Kendall improves on acquaintance. he is the best of translators – I have seen some dozen sonnets from the Italian, & in the regular rhymes.  I compared them line by line with the originals – there was no variation of thought whatever – & yet they read like originals. a passage of Tasso  bore the same test.
Yesterday we dined with Hucks. today we dine with Banfill. of the Keenans I see much. I have now lying on the table a book of her drawing the insects & flowers & trees of the West Indies, with descriptions  – lent me for Madoc. she walks with her husband like Miss Wordsworth. when they visit the North of Devon I shall direct them to you. they are worth knowing – & I leave Exeter with some reluctance on their account. Keenan is a fine painter, a man of genius who wants only to be known to stand high in his profession.
My Mother came last night – we go on Monday. our direction is Burton near Ringwood. Eliza  is well – & I suspect you mistook the disorder. I will write to William Taylor. our loves – & make Moses laugh again. but for Gods sake keep him from the Madman!
* Address: To/ S. T. Coleridge/ Stowey/ near/ Bridgewater/ Single
MS: University of Kentucky Library. ALS; 4p. (c).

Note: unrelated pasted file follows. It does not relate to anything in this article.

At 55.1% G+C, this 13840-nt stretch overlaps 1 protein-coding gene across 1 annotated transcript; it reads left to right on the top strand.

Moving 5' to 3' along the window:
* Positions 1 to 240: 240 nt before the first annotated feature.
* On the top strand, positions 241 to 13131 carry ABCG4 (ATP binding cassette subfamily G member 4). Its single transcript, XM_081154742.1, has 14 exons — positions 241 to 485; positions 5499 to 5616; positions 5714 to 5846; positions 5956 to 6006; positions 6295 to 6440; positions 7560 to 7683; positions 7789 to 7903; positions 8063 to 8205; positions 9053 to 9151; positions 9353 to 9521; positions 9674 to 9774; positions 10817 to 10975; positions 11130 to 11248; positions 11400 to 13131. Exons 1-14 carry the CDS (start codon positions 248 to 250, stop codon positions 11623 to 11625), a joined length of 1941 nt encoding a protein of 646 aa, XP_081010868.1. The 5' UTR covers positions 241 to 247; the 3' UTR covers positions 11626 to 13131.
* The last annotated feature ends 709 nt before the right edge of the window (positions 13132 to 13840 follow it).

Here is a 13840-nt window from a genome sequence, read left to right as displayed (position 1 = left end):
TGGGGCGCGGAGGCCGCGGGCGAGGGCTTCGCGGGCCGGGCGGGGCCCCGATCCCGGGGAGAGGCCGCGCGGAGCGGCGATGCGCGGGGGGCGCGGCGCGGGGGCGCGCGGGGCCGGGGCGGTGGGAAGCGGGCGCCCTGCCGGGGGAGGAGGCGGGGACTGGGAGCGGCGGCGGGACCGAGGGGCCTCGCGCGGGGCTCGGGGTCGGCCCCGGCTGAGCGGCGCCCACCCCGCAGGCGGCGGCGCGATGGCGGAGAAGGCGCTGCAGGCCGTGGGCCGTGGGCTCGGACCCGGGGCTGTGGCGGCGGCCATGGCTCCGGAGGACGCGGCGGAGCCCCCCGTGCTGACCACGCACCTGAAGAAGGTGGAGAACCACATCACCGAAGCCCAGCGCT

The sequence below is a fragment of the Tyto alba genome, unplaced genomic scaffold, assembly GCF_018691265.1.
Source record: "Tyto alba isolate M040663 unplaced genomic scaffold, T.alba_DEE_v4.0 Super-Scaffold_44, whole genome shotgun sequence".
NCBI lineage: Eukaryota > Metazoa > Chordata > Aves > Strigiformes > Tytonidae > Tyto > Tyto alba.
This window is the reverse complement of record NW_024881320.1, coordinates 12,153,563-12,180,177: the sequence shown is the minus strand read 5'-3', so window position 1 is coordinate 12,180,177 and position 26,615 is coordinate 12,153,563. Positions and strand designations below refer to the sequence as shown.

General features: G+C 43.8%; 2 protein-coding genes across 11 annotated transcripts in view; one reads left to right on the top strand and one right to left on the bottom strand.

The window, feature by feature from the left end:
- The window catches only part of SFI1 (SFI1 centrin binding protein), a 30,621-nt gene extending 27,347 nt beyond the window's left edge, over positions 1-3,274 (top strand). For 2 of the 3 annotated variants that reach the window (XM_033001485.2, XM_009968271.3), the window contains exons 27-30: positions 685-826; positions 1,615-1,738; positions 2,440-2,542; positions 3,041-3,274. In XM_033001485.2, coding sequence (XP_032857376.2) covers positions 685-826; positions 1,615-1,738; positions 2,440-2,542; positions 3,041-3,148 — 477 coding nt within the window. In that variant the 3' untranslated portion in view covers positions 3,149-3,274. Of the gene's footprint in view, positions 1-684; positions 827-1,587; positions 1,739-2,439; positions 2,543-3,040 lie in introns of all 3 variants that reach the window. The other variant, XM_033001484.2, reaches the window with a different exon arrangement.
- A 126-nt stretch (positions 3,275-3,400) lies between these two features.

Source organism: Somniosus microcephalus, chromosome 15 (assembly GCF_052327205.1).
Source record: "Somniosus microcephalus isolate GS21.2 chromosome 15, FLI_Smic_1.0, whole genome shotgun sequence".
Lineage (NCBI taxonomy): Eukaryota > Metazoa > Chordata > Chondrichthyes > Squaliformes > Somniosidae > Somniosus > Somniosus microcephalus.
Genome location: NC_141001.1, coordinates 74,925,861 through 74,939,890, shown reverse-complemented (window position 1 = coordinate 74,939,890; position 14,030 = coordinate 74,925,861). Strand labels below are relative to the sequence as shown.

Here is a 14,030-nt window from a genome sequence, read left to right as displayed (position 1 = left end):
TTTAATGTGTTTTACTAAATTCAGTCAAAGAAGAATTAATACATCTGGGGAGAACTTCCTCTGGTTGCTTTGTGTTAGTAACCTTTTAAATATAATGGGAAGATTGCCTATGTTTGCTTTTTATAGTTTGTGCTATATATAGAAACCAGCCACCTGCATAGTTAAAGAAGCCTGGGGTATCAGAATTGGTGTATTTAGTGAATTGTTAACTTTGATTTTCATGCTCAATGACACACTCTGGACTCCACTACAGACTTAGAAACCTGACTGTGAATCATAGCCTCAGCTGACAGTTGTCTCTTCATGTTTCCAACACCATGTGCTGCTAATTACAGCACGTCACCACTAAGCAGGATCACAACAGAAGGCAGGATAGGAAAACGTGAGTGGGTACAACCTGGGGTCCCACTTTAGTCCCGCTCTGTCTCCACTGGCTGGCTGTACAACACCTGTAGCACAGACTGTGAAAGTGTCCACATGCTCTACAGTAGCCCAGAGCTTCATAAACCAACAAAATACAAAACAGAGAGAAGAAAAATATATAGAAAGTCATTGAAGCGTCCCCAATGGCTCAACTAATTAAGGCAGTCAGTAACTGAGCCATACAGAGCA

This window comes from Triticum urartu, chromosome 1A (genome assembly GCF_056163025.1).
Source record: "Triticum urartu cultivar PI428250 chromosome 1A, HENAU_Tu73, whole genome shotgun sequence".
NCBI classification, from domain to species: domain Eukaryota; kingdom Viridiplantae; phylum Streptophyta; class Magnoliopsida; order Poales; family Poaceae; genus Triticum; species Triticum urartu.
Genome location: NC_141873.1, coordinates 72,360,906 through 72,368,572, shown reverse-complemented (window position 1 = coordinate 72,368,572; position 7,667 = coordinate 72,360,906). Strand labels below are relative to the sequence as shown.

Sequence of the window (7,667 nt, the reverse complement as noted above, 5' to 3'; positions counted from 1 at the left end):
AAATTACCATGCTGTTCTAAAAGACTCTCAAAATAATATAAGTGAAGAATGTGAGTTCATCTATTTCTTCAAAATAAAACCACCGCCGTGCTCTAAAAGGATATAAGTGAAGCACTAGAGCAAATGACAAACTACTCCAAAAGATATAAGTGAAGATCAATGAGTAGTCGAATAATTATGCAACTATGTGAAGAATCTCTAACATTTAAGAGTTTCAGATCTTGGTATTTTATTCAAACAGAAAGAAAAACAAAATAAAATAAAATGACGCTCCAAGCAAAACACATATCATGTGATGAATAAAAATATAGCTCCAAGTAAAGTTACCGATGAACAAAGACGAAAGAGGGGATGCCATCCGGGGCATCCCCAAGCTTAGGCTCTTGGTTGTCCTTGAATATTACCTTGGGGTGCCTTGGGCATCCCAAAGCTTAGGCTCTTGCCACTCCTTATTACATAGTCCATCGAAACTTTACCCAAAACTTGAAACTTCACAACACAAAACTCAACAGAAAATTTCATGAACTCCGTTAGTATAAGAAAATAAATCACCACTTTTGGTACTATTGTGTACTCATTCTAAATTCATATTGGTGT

Previously published: Charles Cuthbert Southey (ed.), Life and Correspondence of Robert Southey, 6 vols (London, 1849–1850), II, pp. 26–29 [in part]. BACK
 Napoleon Bonaparte (1769–1821; First Consul 1799–1804, Emperor of the French 1804–1814). He was educated at the Brienne military academy and the Ecole Militaire in Paris, and a career officer in the artillery before his rise to power. BACK
 William Jackson (1730–1803; DNB), Exeter-based musician, composer, painter and writer. Suspicions about his ‘loose morals’ were correct. In 1797 he fathered an illegitimate son. Though he had no great opinion of his own paintings, Jackson had exhibited at the Royal Academy in 1771. His Four Ages (1798) was a collection of miscellaneous essays. BACK
 The poet John Codrington Warwick Bampfylde (1754–1796; DNB) spent the last twenty years of his life in an asylum. William Jackson’s projected edition of Bampfylde’s poetry never appeared. Southey published three of Bampfylde’s sonnets and his ode ‘To the River Teign’ in Specimens of the Later English Poets, 3 vols (London, 1807), III, pp. 434–437. BACK
 Mary Palmer (1750–1820) was the niece and heiress of the painter Sir Joshua Reynolds (1723–1792; DNB). On inheriting Reynolds’s estate, she married Murrough O’Brien, 5th Earl of Inchiquin and 1st Marquess of Thomond (1726–1808), who quickly ran through her fortune. BACK
 David Rizzio (1533–1566; DNB), an Italian courtier of Mary Stuart (1542–1587; Queen of Scotland 1542–1567; DNB). He was stabbed to death in the Queen’s presence at Holyroodhouse Palace, Edinburgh. BACK